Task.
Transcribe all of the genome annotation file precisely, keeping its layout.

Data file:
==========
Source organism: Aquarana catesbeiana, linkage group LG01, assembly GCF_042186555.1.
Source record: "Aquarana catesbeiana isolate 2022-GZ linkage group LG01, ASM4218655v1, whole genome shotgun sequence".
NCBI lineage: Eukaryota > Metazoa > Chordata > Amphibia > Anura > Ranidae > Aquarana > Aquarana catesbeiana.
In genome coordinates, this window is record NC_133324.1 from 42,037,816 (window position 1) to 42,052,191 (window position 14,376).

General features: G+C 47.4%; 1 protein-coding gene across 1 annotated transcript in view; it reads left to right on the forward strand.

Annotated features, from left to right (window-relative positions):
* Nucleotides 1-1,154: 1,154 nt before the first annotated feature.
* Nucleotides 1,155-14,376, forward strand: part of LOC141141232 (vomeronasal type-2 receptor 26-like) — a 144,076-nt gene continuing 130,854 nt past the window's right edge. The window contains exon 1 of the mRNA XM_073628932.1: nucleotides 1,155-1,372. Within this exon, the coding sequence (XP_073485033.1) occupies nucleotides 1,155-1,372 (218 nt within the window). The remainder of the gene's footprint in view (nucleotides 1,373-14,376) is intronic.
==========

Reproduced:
Source organism: Aquarana catesbeiana, linkage group LG01, assembly GCF_042186555.1.
Source record: "Aquarana catesbeiana isolate 2022-GZ linkage group LG01, ASM4218655v1, whole genome shotgun sequence".
NCBI lineage: Eukaryota > Metazoa > Chordata > Amphibia > Anura > Ranidae > Aquarana > Aquarana catesbeiana.
In genome coordinates, this window is record NC_133324.1 from 42,037,816 (window position 1) to 42,052,191 (window position 14,376).

General features: G+C 47.4%; 1 protein-coding gene across 1 annotated transcript in view; it reads left to right on the forward strand.

Annotated features, from left to right (window-relative positions):
* Nucleotides 1-1,154: 1,154 nt before the first annotated feature.
* Nucleotides 1,155-14,376, forward strand: part of LOC141141232 (vomeronasal type-2 receptor 26-like) — a 144,076-nt gene continuing 130,854 nt past the window's right edge. The window contains exon 1 of the mRNA XM_073628932.1: nucleotides 1,155-1,372. Within this exon, the coding sequence (XP_073485033.1) occupies nucleotides 1,155-1,372 (218 nt within the window). The remainder of the gene's footprint in view (nucleotides 1,373-14,376) is intronic.